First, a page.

August 2010
Volume 10, Issue 7
Free
Vision Sciences Society Annual Meeting Abstract  |   August 2010
Discriminating between upward and downward 3-D motion from projected velocity
Author Affiliations
  • Myron L. Braunstein
    Department of Cognitive Sciences, University of California, Irvine
  • Zheng Bian
    Department of Psychology, University of California, Riverside
  • George J. Andersen
    Department of Psychology, University of California, Riverside
Journal of Vision August 2010, Vol.10, 811. doi:10.1167/10.7.811
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      Myron L. Braunstein, Zheng Bian, George J. Andersen; Discriminating between upward and downward 3-D motion from projected velocity. Journal of Vision 2010;10(7):811. doi: 10.1167/10.7.811.

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Abstract

The direction of motion of an object in a 3-D scene can be ambiguous if only the projected motion path is considered. Specifically, downward motion in the projection can represent either upward or downward motion in the scene. The aim of this study was to determine whether observers could discriminate upward from downward 3-D motion from the projected velocity function alone. The displays consisted of a ball moving towards the observer, below eye level, either against a 3-D scene background or against a uniform background. The projected path of the ball was always downward and was identical across conditions. The average projected speed was also identical across conditions. The projected size changes corresponded to those that would occur for a level path in 3-D, regardless of whether upward or downward motion was simulated. Only the velocity function varied according to the simulated 3-D motion. Two displays, one simulating upward motion and one simulating downward motion, were presented successively in a paired comparison design. The independent variables were the angle between the upward and downward 3-D paths and the type of background–full scene or blank field. To avoid having the ball appear to start from a position on the ground, a cylinder was inserted in the scene and served as a platform from which the ball began its motion. We found that observers were able to discriminate upward from downward 3-D motion with projected trajectories all showing the same downward motion paths. For each background condition, accuracy was determined by the angle between the simulated upward and downward 3-D paths. Accuracy was higher with a scene background than with a uniform background. These results indicate that the projected velocity function is sufficient for discrimination of direction of 3-D motion even with motion paths that are identical in the 2-D projection.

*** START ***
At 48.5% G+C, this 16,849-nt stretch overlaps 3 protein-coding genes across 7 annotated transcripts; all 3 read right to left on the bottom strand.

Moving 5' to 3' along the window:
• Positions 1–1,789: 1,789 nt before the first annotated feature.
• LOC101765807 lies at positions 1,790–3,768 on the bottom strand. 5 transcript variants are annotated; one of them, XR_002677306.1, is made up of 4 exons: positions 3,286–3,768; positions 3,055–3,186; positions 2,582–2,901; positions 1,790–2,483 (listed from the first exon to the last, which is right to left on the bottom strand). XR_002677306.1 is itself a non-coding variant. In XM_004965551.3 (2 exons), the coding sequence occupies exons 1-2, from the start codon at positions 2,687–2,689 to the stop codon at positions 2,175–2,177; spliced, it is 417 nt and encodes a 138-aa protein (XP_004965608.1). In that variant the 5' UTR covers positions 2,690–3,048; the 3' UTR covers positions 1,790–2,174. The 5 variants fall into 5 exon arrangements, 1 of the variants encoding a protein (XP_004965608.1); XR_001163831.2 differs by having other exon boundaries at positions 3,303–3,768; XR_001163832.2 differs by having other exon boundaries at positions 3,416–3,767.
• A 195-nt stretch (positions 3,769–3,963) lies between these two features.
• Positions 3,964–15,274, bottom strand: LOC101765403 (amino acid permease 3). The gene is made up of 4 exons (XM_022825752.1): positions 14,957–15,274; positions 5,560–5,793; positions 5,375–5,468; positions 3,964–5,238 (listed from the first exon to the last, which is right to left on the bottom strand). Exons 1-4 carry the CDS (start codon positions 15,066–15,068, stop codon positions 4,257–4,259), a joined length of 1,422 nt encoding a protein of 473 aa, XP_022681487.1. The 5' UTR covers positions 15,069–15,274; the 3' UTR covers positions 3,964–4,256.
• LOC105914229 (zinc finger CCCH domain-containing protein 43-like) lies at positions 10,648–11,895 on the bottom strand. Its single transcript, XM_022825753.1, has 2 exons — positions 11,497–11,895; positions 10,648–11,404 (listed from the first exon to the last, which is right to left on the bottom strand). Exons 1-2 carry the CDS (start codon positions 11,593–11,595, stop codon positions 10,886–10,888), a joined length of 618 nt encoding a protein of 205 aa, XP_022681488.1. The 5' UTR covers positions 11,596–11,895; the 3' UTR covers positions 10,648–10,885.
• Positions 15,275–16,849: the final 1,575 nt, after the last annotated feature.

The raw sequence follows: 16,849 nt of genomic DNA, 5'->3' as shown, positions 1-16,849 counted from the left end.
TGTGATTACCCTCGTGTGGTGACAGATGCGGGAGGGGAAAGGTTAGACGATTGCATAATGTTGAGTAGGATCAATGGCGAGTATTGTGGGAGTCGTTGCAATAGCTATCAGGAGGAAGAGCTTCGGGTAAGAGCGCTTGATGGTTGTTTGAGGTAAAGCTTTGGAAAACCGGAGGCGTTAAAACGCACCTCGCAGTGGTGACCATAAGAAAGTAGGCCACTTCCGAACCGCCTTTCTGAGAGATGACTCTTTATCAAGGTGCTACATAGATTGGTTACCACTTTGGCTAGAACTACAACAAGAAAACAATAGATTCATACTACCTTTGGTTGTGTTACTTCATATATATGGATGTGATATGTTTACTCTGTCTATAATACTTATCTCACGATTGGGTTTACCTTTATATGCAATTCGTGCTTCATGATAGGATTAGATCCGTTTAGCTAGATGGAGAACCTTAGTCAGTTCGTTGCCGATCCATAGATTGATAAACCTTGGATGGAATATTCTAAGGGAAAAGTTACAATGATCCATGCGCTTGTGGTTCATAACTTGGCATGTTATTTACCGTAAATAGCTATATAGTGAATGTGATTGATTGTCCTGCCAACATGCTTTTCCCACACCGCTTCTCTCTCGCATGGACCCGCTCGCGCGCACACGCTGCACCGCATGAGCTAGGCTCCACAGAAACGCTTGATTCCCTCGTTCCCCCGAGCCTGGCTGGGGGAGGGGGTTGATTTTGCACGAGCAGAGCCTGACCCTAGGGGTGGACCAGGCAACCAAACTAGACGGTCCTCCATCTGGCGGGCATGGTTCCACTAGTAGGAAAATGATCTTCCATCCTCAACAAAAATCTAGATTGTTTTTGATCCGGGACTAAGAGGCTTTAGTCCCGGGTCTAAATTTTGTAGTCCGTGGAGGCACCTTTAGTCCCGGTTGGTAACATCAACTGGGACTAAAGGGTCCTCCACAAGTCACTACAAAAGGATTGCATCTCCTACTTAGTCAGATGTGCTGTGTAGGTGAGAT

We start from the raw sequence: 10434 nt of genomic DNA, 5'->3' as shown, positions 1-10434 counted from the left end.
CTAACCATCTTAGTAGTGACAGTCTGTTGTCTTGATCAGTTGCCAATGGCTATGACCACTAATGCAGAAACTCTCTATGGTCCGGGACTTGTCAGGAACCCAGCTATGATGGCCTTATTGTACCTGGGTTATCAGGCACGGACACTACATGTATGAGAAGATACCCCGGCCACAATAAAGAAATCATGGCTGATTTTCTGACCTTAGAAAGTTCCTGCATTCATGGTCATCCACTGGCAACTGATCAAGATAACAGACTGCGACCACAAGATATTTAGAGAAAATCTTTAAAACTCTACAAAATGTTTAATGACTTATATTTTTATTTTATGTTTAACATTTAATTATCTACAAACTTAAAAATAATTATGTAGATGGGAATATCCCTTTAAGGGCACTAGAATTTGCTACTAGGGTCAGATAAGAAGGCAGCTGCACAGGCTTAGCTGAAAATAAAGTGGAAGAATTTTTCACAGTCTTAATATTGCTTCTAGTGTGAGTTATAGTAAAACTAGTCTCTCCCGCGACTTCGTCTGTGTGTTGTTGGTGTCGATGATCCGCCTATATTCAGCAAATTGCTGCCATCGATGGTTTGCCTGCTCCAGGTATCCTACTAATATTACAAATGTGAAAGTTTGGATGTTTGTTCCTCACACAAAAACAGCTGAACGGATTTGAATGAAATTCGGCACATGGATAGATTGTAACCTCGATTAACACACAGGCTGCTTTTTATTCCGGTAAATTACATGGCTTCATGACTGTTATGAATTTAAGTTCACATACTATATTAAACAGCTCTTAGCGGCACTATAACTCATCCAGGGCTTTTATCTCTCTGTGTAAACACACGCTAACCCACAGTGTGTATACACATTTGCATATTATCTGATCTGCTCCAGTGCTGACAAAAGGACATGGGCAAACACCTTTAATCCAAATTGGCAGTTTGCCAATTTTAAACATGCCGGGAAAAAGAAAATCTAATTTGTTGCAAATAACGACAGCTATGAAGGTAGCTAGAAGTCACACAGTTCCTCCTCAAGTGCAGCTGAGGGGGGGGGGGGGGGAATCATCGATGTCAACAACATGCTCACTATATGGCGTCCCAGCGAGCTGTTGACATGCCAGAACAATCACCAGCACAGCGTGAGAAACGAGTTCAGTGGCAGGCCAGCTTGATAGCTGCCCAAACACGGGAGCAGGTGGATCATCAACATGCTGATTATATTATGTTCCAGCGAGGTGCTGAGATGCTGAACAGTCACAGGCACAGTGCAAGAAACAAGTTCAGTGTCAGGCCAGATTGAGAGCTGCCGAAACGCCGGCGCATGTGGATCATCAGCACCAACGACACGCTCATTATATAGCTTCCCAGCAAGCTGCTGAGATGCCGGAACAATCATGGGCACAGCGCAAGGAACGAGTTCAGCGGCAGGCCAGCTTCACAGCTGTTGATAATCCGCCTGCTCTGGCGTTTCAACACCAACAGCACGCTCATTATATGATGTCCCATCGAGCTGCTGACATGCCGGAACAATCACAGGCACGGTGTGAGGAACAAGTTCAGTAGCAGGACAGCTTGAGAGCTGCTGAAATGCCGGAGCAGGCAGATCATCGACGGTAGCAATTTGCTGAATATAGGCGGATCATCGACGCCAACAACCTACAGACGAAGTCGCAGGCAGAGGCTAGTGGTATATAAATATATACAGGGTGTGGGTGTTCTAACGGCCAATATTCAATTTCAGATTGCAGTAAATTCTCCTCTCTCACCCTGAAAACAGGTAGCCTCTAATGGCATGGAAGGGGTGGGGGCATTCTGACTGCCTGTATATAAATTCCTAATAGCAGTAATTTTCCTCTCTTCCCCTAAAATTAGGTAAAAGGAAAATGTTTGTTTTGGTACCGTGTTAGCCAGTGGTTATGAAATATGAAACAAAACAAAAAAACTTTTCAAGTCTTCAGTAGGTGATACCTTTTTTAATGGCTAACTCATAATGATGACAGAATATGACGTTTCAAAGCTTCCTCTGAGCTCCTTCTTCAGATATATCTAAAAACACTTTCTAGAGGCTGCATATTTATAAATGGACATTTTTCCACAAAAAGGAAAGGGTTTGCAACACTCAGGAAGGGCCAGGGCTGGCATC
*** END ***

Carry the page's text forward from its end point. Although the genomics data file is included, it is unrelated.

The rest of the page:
Braunstein, M. L. Bian, Z. Andersen, G. J. (2010). Discriminating between upward and downward 3-D motion from projected velocity [Abstract]. Journal of Vision, 10(7):811, 811a, http://www.journalofvision.org/content/10/7/811, doi:10.1167/10.7.811. [CrossRef]
Footnotes
 Supported by NIH grant EY18334.
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